Another issue highligted is the importance of getting tested. There is no shame in getting tested, HIV/AIDS advocacy group LoveYourself said. At the same time, one's privacy must also be respected when visiting treatment hubs. 

Fighting the stigma

The biggest battles fought in the HIV/AIDS advocacy is not the disease itself but stigma, advocates said.

For a long time, HIV/AIDS has been called the "gay cancer," with many Filipinos believing that it is only lesbians, gays, bisexual, and transgender (LGBT) individuals who can acquire it. This, however, has been proven false by statistics and scientific studies.

Whatever the result may be, the person needs to be loved, accepted, and supported, the netizens agreed.

Institutional support

Awareness is the first step, but having a legislation and supportive government could help keep the advocacy rolling. The Philippine Legislators' Committee on Population and Development Foundation, Inc. (PLCPD) joined the conversation, urging the government to increase its allocated budget for HIV/AIDS.

The DOH National HIV/STI Prevention Program has a 2015 budget of about P500 million ($11.21 million), 60% of which will go to the treatment of patients. But the PLCPD argued that more funds are needed.

Stay informed

Contrary to what many Filipinos think, it is not only men who have sex with men (MSM) who are vulnerable to acquiring HIV, but anyone engaging in high-risk sexual behaviors such as unprotected sex.

HIV-positive pregnant women may also pass it down to their children during pregnancy, labor, delivery, or breastfeeding. But this may be prevented through treatment, which is why it is important for women to also get tested. 

Some Filipinos also still fall prey to HIV/AIDS myths like: 

  • You can get HIV from toilet bowls
  • You can get HIV from sharing food
  • You can get HIV from mosquitos

But such scenarios are not exlusive to the Philippines. HIV remains a "major global public health issue," according to WHO.  In 2014 alone, 36.9 million people living with HIV were recorded. In the same year, more than a million people worldwide died from HIV-related causes. So far, HIV has claimed over 34 million lives.

#StayNegatHIVe is the first part of MovePH's HIV/AIDS campaign, a concerted effort between all of MovePH's communities nationwide, LoveYourself and DM9 JaymeSyfu. We will be bringing in more groups in phase 2, especially those who cater to people living with HIV (PLHIV). Rappler.com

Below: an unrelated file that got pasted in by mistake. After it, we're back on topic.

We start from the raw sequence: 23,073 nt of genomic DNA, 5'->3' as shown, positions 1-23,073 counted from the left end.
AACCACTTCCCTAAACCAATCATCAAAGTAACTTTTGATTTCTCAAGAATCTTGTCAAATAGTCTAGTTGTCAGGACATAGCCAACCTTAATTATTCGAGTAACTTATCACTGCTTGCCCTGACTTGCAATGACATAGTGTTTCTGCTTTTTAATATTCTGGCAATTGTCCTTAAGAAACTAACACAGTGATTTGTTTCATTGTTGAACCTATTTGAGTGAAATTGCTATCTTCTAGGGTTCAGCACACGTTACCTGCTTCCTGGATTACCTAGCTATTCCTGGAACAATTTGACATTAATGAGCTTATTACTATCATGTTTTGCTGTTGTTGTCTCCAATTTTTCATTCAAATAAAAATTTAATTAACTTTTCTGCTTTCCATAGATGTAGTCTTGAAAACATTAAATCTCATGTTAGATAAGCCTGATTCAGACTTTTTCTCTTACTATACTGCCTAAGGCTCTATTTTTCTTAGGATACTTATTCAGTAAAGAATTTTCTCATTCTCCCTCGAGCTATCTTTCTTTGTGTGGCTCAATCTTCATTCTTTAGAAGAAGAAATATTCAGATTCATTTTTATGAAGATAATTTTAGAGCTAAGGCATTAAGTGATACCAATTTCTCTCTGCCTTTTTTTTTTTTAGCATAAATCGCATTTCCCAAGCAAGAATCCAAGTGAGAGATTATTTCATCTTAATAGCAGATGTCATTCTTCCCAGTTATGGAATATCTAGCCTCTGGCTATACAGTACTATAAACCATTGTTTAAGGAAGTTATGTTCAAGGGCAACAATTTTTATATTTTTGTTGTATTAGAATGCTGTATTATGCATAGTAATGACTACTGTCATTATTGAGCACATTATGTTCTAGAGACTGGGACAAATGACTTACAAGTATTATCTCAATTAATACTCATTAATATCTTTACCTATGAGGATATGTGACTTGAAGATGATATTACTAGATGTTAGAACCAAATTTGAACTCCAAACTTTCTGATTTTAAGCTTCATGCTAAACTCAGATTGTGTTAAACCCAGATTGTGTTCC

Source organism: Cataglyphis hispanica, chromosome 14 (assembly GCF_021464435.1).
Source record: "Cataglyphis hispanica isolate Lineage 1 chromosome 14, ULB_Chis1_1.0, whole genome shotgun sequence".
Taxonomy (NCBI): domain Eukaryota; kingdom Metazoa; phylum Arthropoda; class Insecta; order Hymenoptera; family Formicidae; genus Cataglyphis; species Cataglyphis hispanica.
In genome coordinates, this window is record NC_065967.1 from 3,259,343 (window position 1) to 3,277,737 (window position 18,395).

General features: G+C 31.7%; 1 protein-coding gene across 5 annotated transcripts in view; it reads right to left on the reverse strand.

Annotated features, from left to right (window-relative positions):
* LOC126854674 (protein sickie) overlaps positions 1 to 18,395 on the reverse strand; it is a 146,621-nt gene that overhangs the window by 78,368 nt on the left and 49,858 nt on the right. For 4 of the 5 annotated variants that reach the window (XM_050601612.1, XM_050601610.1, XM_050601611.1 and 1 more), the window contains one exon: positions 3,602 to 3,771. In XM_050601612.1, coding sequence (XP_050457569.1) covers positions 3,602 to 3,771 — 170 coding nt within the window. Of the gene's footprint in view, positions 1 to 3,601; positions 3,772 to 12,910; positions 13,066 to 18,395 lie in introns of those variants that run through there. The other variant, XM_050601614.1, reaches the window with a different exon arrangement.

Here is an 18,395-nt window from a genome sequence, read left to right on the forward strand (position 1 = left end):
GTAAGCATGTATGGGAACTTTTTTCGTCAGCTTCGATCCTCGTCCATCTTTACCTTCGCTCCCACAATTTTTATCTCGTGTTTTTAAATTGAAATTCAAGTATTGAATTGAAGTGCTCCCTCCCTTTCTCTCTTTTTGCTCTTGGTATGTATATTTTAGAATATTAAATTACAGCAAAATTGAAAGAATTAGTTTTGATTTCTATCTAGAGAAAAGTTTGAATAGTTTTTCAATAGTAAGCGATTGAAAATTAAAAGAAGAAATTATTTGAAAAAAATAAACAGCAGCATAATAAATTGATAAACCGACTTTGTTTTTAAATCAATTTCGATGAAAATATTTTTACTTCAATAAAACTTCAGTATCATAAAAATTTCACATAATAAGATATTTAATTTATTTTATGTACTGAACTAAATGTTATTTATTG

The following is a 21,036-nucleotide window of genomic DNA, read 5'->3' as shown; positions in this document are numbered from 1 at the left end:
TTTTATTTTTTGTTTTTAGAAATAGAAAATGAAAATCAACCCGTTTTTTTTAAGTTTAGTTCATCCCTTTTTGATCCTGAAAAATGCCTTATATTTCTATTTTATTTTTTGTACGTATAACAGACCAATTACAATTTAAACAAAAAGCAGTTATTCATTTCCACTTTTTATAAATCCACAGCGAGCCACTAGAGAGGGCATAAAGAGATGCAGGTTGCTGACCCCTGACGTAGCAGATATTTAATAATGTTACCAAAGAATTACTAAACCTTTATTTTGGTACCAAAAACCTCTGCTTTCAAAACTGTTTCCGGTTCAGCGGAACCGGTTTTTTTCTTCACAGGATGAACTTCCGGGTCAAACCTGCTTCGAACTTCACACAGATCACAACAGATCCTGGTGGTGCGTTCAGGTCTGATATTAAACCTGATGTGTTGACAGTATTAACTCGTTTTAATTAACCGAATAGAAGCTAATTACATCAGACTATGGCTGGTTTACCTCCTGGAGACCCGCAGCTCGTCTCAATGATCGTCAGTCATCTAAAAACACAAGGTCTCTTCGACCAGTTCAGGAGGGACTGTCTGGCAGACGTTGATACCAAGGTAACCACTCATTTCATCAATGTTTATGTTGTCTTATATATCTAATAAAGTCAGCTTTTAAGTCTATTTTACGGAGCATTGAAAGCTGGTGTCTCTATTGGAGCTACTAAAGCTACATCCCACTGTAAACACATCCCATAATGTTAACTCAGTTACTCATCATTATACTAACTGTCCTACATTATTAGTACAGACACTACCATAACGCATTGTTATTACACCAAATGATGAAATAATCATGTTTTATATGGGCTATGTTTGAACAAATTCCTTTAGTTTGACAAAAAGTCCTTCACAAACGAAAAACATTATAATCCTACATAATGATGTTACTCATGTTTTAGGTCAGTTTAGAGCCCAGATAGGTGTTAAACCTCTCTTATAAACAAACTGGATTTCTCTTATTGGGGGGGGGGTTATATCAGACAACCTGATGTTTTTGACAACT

Climate change, the Syrian refugee crisis, and PH governance


A deluge of climate refugees will be yet a new challenge, if world leaders fail to forge an ambitious, robust, and binding global climate deal in Paris this December. 

This was how European Commission President Jean-Claude Juncker set the mood during his first annual State of the Union speech. He emphasized that climate change is “one of the root causes” of the ongoing refugee crisis springing from Syria. 

Junker’s statements linking climate change to Syria may have been inspired by a report from theProceedingsoftheNationalAcademyofSciences, which argued “that drought, in addition to its mismanagement by the Assad regime, contributed to the displacement of two million in Syria.” The report links a long drying trend in the region caused by human interference with the climate. This contributed to social unrest which, in turn, precipitated the civil war. 

The Philippines itself is no stranger to long periods of drought. Earlier this year, the Philippine Atmospheric, Geophysical, and Astronomical Services Administration (PAGASA) warned that the country is likely to face up to 6 straight months of drought from July to December. PAGASA also noted that there can be more than 60% rainfall reduction in some areas.

According to the weather agency, latest data show that the El Niño phenomenon could intensify this year and persist until early 2016.

Climate commitments not enough

Unless the UN climate talks agree to make sharper short-term goals, we may risk soaring over the 2-degree mark. 

Analysts fromClimateAnalytics at 15 different national plans to cut emissions by 2030. These included the US, the EU and China, which together account for 51% of global emissions. What they found is that a recent trend for countries to submit emissions reductions targets for 2030 could inadvertently lead us down a dangerous path.